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The page below is a sample from the LabCE course Vitamin D. Access the complete course and earn ASCLS P.A.C.E.-approved continuing education credits by subscribing online.

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Enzymes in the liver and kidneys help convert vitamin D into its active form, drugs or substances that interfere with these enzymes have the potential to reduce vitamin D levels. Also, drugs that increase the enzymes that catabolize vitamin D3 and vitamin D2 into inactive forms have the potential to decrease vitamin D levels. Some of the herbal supplements as well as medications are listed as follows:
  • Antibiotics: Rifampin (rifampicin) and isoniazid, commonly used to treat TB. Vitamin D levels can sometimes fall after as little as two weeks exposure to these drugs.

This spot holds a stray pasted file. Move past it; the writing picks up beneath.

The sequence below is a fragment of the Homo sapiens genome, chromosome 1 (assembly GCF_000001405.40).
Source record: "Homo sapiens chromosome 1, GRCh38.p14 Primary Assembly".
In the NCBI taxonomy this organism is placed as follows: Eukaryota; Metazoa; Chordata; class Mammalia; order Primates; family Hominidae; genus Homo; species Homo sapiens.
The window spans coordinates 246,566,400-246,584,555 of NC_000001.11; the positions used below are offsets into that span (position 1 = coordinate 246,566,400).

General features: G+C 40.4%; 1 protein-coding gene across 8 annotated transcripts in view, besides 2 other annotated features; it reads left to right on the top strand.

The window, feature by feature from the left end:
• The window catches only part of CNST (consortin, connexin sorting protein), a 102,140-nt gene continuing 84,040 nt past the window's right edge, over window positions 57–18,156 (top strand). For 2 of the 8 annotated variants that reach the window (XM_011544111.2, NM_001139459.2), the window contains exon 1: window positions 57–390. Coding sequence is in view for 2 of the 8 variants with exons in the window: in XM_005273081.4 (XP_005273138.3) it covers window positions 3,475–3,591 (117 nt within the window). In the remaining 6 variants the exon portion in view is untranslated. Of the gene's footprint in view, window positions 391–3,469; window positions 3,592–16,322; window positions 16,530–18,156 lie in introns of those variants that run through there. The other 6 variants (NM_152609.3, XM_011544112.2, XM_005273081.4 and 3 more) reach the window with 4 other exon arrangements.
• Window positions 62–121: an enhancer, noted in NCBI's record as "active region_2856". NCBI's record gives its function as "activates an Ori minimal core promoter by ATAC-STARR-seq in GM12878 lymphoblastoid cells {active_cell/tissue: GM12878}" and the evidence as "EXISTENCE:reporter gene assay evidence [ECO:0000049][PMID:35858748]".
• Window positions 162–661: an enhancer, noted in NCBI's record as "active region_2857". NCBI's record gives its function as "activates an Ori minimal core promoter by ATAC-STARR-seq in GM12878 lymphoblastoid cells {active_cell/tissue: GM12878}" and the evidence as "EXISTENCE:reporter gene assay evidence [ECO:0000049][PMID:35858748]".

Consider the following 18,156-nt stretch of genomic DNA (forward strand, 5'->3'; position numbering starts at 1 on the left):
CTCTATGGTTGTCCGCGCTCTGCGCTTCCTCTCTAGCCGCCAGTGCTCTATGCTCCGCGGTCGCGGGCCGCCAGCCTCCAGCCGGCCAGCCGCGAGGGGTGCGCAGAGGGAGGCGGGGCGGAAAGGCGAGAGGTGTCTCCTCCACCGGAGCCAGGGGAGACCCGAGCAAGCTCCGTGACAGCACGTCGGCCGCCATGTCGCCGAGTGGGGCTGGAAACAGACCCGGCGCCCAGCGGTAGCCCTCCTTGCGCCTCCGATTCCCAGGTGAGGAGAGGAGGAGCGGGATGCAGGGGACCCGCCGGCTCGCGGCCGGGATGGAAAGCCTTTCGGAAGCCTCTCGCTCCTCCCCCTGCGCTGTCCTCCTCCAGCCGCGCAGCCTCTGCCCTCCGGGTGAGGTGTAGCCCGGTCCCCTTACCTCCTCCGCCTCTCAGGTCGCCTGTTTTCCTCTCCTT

• Anti-seizure drugs – Phenobarbital, carbamazepine, phenytoin
  • Anti-cancer drugs – Taxol and related compounds
  • Anti-fungal agents – Clotrimazole and ketoconazole
  • Anti-HIV drugs – Refavirenz (Sustiva, Stocrin, and in Atripla) and AZT (Retrovir, zidovudine and in Combivir and Trizivir) may reduce vitamin D levels in some people.
  • Herbs – St. John’s wort or its extracts (hypericin, hyperforin)
  • Anti-inflammatory drugs: Corticosteroids
Elevated results may occur in patients being treated with Paricalcitol (Zemplar). This medication is the active form of vitamin D used to prevent and treat secondary hyperparathyroidism in patients with chronic kidney disease and on dialysis. Vitamin D levels should not be tested in patients who have received Paricalcitol within 24 hours of obtaining the sample. Also, exposure to the anti- HIV drug darunavir (Prezista) appears to raise vitamin D levels.